Over the last 48 hours, we’ve all read ACRES of poems, pithy thoughts and witticisms, resolutions, revolutions, advice about ablutions, diets, regimes and the rantings of Piers Morgan.
Just wear the bloody paper hat!
Hopefully you have managed to distil from this copious verbiage those philosophies and ideals which will carry you safely through this new year and out the other side.
Fuelled by Thorntons Continental and red wine, I thought I’d share some bon mots with you, honed from my odd 50 years (and some of those years have been extremely odd) so that you may gain some clarity about the swirling cloud of Facebook cats and celebrity idiocy that by now will be reaching toxic levels.
1. Don’t hang around with people you don’t like.
There are approximately 7 billion people on the planet. Surely you can find someone else to go for a drink at the weekend?
This includes those people who specialise in back-handed compliments or who can’t resist dragging up that thing you did in school which was hilarious in the 70’s but means absolutely nothing to anyone now – but them and you.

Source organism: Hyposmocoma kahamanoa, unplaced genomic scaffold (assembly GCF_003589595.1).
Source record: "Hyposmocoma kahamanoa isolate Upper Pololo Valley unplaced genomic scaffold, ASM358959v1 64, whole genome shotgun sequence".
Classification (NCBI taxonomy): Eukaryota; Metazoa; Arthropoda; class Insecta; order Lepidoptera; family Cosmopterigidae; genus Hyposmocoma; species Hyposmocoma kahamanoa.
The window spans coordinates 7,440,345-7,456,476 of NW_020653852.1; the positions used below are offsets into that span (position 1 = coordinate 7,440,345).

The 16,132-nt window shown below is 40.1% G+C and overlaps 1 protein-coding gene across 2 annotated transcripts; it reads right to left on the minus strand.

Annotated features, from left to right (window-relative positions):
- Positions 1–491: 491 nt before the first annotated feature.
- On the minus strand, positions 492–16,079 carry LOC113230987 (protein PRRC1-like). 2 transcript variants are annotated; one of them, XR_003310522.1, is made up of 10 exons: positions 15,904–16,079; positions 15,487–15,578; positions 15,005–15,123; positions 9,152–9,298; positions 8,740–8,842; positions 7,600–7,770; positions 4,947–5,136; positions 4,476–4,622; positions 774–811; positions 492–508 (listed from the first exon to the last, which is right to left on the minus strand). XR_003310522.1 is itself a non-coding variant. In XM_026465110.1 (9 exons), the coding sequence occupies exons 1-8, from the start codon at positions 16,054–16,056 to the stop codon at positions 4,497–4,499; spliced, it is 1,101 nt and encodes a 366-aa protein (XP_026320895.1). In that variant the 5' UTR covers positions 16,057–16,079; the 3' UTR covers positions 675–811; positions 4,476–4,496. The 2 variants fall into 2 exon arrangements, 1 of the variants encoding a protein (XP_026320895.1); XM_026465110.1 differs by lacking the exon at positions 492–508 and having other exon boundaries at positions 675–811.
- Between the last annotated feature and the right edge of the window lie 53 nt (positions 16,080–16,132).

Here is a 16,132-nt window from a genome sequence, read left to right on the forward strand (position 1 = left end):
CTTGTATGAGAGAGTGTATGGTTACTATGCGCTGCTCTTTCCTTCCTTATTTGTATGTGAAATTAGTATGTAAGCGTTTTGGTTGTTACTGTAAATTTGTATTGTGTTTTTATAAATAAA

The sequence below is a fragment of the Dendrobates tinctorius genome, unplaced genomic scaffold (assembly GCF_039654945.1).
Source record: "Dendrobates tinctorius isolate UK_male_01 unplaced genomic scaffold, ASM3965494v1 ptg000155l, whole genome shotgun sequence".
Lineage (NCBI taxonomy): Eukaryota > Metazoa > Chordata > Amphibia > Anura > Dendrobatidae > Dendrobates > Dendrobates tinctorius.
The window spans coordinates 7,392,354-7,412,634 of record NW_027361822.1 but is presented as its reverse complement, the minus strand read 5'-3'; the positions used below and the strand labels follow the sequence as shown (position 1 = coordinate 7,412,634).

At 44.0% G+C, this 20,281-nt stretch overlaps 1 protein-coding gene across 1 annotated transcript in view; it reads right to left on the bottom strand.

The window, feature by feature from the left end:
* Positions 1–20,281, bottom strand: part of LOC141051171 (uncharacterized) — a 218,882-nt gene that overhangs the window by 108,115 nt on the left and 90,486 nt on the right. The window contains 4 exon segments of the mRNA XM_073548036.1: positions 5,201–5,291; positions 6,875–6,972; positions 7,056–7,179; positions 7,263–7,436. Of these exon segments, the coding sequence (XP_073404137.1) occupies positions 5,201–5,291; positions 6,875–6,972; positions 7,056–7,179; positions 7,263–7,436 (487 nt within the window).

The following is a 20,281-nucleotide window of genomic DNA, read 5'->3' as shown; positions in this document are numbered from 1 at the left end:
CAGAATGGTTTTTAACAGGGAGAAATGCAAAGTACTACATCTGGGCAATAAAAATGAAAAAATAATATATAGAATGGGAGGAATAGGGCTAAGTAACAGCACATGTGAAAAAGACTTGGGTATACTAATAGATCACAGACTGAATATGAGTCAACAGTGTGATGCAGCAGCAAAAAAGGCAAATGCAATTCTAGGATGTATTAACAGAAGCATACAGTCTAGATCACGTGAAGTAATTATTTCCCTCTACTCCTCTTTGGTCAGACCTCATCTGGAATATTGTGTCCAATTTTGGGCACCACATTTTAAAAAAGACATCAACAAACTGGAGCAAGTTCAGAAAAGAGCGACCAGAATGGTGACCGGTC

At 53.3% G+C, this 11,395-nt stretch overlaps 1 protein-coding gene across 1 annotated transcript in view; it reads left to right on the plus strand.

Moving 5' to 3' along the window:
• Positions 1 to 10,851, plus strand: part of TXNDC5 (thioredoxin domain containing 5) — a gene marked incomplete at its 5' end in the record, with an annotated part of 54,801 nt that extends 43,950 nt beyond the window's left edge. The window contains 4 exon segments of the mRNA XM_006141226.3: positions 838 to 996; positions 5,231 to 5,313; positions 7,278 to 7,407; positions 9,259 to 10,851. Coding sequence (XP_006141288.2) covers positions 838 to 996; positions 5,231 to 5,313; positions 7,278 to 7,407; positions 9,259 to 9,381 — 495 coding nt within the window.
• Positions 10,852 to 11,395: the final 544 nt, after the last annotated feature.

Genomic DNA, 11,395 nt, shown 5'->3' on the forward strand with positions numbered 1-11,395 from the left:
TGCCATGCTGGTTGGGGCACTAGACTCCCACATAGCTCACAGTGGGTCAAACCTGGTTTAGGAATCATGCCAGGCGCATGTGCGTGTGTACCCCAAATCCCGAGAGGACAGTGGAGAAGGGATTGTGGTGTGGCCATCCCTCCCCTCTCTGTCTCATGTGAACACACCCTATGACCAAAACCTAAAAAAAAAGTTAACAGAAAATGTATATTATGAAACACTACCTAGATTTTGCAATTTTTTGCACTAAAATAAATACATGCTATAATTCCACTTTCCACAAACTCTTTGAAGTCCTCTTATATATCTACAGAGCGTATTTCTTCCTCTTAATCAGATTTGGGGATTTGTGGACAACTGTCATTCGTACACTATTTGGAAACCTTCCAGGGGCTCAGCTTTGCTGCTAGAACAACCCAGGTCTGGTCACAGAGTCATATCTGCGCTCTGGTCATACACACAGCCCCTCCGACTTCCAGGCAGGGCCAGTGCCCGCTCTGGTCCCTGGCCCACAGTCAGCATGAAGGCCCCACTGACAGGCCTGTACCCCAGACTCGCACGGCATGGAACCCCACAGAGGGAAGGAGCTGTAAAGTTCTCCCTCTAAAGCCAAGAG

2. Try something different occasionally.
Obviously I’m thinking of gentle activities here like crochet or anything that doesn’t involve lifting. Or much movement.
Apparently it’s a fact that if you smile, your whole physiology changes and you feel better. Gritting your teeth is a short route to the dentist. Or in my case, the jaw clinic at our local hospital.
4. Tell people you love them.
Life’s too short and all that. I like to tell the husband this occasionally, not least for the look of shock he usually wears, swiftly followed by “what are you after?”.
5. Treat yourself.
For God’s sake, if you can afford that bag and you want it, buy it. Is it really worth 48 hours of arguing with yourself as to why you should / shouldn’t when you know you’ll buy it in the end anyway?
If you feel really guilty about making yourself happy, make a donation to your favourite charity to balance up your karma.
The rest? Guess what? You already know what to do.
The question is will you choose to do it?
Will you choose to exercise, eat right, not get bladdered every night, be a decent person?
Unless you have the moral compass of the Marquis de Sade you really don’t need ANYBODY to tell you what to do.
So my last piece of sterling advice (at least today) is simply this.
When the cracker of life is pulled and the novelty that falls out is either complete rubbish or in someone else’s half of the cracker, just put the bloody paper hat on and smile.
There’s always another year. Hopefully.